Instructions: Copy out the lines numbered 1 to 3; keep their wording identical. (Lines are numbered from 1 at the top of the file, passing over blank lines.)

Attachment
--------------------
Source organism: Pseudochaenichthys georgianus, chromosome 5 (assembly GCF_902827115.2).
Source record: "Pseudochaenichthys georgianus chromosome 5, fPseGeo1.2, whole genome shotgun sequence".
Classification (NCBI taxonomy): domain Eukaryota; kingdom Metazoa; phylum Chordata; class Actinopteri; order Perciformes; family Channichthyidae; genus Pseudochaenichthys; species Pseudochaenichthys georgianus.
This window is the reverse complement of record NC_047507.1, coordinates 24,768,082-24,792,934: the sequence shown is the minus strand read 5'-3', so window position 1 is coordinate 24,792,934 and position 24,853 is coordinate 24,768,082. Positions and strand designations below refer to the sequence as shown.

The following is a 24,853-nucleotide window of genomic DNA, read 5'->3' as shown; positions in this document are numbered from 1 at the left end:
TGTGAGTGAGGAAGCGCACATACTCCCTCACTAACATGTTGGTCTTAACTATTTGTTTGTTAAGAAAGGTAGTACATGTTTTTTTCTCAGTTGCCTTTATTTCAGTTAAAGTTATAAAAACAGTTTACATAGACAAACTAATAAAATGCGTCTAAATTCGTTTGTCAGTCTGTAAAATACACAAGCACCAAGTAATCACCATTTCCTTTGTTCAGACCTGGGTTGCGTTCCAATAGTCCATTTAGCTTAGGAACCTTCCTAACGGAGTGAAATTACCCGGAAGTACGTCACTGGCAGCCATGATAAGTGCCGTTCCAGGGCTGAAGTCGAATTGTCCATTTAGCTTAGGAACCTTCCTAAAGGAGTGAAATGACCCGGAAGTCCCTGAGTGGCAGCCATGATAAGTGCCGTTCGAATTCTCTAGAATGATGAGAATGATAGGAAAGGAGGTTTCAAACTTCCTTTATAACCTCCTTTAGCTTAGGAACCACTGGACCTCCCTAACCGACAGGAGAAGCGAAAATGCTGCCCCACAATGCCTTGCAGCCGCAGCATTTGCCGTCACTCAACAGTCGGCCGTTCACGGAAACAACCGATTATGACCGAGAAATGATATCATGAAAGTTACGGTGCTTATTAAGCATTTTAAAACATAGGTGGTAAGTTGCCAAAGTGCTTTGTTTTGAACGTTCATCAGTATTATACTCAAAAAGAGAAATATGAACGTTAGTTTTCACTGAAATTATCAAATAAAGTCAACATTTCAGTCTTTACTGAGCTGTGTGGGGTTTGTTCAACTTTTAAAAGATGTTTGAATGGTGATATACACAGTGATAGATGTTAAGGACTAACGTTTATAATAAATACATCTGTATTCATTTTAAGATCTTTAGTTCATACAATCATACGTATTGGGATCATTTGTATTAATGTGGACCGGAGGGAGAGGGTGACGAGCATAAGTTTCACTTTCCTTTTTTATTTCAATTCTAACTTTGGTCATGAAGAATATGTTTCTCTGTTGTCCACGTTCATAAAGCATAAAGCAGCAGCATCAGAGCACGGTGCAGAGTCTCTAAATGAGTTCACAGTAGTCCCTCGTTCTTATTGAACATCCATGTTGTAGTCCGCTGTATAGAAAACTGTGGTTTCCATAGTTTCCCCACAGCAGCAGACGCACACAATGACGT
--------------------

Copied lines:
Source organism: Pseudochaenichthys georgianus, chromosome 5 (assembly GCF_902827115.2).
Source record: "Pseudochaenichthys georgianus chromosome 5, fPseGeo1.2, whole genome shotgun sequence".
Classification (NCBI taxonomy): domain Eukaryota; kingdom Metazoa; phylum Chordata; class Actinopteri; order Perciformes; family Channichthyidae; genus Pseudochaenichthys; species Pseudochaenichthys georgianus.